(Glenn’s Tech Insights… used to be part of our bi-weekly newsletter but we decided to make it a regular blog post instead so it can get more visibility. It covers interesting new hardware and software developments that are generally relevant for SQL Server).

Intel Data-Centric Innovation Day on April 2

On April 2, 2019 Intel streamed a live event where they announced multiple new product lines, including the 2nd Generation Intel Scalable Processor Family (Cascade Lake-SP), the Intel Xeon 9200 family (Cascade Lake-AP), Optane DC Persistent Memory, new models of Optane Storage, and several other product lines.

The 2nd Generation Intel Scalable Processor Family is going to be the most interesting for SQL Server usage. These offer minor performance improvements compared to the previous Skylake-SP line. I talked about this in more detail here:

Intel Cascade Lake-SP Processor Analysis for SQL Server

The bottom line is that this is a pretty weak effort by Intel, for SQL Server usage. It will be a nice upgrade if you are currently running a much older processor family. For example, Sandy Bridge, Ivy Bridge, or Haswell. It is the best choice now available from Intel. Cascade Lake-SP will have to compete against the upcoming 7nm AMD EPYC Rome processors pretty soon (probably in June), and this could be a big problem for Intel. Time will tell. Figure 1 shows you how to understand what a specific Xeon SKU model name means.


Second-Generation-Intel-Xeon-Scalable-Processors-Decoder-Ring

Figure 1: Intel Processor SKU Naming


Figure 2 shows most of the SKU list for the 2nd Generation Intel Xeon Scalable Processor line. Remember, you should never get a Silver or Bronze family processor for SQL Server usage. You will give up a very large amount of performance for a relatively minor hardware cost savings.

Second-Generation-Intel-Xeon-Scalable-Processors-SKU-List-with-Pricing-Update

Figure 2: Cascade Lake-SP SKU List with Pricing

Note: I believe that the Xeon Platinum 8256 actually has four cores, not 24 cores (based on the previous Xeon Platinum 8156 and the L3 cache size). This list does not include the Xeon Platinum 9200 series or any of the M or L SKUs (which will be very expensive).

Here are some other blog posts that cover this event:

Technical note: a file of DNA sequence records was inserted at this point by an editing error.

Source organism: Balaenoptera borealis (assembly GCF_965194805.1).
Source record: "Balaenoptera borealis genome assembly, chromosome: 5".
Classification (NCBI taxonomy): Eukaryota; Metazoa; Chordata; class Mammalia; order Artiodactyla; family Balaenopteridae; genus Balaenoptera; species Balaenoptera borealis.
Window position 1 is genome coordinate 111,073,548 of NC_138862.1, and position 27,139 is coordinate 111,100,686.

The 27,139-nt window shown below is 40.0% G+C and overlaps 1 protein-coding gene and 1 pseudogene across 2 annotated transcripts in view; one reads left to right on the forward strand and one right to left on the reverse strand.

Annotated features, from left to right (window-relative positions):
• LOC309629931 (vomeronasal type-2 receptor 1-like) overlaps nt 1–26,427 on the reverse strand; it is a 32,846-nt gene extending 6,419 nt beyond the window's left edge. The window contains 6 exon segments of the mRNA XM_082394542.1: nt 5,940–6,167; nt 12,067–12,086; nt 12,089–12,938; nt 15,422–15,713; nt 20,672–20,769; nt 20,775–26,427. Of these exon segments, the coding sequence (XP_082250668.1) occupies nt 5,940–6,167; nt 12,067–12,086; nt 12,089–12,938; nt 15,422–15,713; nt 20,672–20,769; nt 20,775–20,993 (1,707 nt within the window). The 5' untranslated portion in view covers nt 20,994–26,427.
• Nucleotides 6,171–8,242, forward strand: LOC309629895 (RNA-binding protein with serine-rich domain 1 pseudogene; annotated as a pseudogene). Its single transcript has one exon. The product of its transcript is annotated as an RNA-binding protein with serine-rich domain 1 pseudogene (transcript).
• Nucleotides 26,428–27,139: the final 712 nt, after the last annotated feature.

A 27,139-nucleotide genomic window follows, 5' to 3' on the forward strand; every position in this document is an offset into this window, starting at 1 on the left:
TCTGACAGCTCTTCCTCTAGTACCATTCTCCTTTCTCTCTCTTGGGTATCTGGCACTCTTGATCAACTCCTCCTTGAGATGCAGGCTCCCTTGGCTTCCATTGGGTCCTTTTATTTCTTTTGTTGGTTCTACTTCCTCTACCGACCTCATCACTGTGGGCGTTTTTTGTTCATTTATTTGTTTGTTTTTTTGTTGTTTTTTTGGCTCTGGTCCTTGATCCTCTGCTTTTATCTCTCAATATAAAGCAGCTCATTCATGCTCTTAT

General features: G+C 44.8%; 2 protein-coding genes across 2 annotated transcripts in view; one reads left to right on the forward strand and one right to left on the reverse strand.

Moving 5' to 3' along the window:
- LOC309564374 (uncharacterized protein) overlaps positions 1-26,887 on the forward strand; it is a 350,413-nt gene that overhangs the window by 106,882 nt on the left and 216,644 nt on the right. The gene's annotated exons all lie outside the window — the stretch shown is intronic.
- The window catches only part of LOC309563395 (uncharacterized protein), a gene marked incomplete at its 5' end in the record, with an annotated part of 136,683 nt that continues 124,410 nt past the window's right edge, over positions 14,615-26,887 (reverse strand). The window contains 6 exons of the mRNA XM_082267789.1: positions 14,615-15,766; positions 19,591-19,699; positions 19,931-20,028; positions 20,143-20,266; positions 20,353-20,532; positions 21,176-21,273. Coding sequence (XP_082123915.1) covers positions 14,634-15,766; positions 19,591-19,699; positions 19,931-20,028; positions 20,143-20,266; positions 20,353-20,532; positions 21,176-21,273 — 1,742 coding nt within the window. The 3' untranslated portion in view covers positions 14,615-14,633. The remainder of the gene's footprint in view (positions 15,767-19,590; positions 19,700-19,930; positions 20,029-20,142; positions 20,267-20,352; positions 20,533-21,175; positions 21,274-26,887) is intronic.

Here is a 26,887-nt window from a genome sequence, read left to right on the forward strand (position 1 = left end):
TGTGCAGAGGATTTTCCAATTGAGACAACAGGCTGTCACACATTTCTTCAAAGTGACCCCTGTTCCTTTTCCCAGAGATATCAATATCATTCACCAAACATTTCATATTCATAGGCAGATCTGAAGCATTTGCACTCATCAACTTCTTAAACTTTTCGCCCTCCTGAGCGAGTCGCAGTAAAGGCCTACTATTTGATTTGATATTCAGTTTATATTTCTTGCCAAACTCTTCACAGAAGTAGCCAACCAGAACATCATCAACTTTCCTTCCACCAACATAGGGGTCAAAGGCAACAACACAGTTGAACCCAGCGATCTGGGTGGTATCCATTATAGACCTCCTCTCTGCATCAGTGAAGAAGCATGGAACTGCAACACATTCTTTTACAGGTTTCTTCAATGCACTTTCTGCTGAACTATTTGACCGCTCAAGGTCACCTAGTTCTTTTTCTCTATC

2nd Gen Intel Xeon Scalable Launch Details and Analysis

Second Generation Intel Xeon Scalable SKU List and Value Analysis

The Intel Second Generation Xeon Scalable: Cascade Lake, Now with Up To 56-Cores and Optane!

Intel Announces Cascade Lake: Up to 56 Cores and Optane Persistent Memory DIMMs


Computex 2019 Keynote

AMD’s CEO, Dr. Lisa Su, is going to present the opening Computex 2019 Keynote on May 27, 2019 in Taiwan. She is expected introduce their next generation 7nm products. These include the Ryzen 3000 series mainstream desktop processors, Radeon RX Navi GPUs and the EPYC “Rome” server processors.

This event will give us more specific information about AMD’s counter to Intel Cascade Lake-SP. Scottish YouTuber AdoredTV has another great video: Zen 2 – Even More EPYC. This covers the latest information he has received from his confidential sources along with his thoughtful analysis.

Personally, I think the AMD Rome processors will have many technical advantages compared to Intel Cascade Lake-SP. These include higher memory density, and DDR4-3200 memory support. There will be a much higher number of PCIe lanes (which will be Gen 4 instead of Gen 3). The big remaining question is how single-threaded CPU performance ends up. I think this will depend on whether AMD decides to offer frequency-optimized SKUs.

Here are some recent stories about the predicted impact on the Rome processor on the server market.

AMD to see sales increase sharply in 2H19

AMD EPYC could force Intel’s server market share below 90 percent

AMD Predicted To Further Chip Away At Intel Server CPU Market Share With EPYC Through 2020

Having viable competition from AMD keeps the pressure on Intel, and forces them to innovate and offer more functionality at lower prices, which is good for the market. For example, if it wasn’t for the AMD Zen architecture, Intel would probably still be releasing 4C/8T processors as their “top of the line” for desktop and mobile usage. They would also still be stuck at 10C/20T offerings for the HEDT market.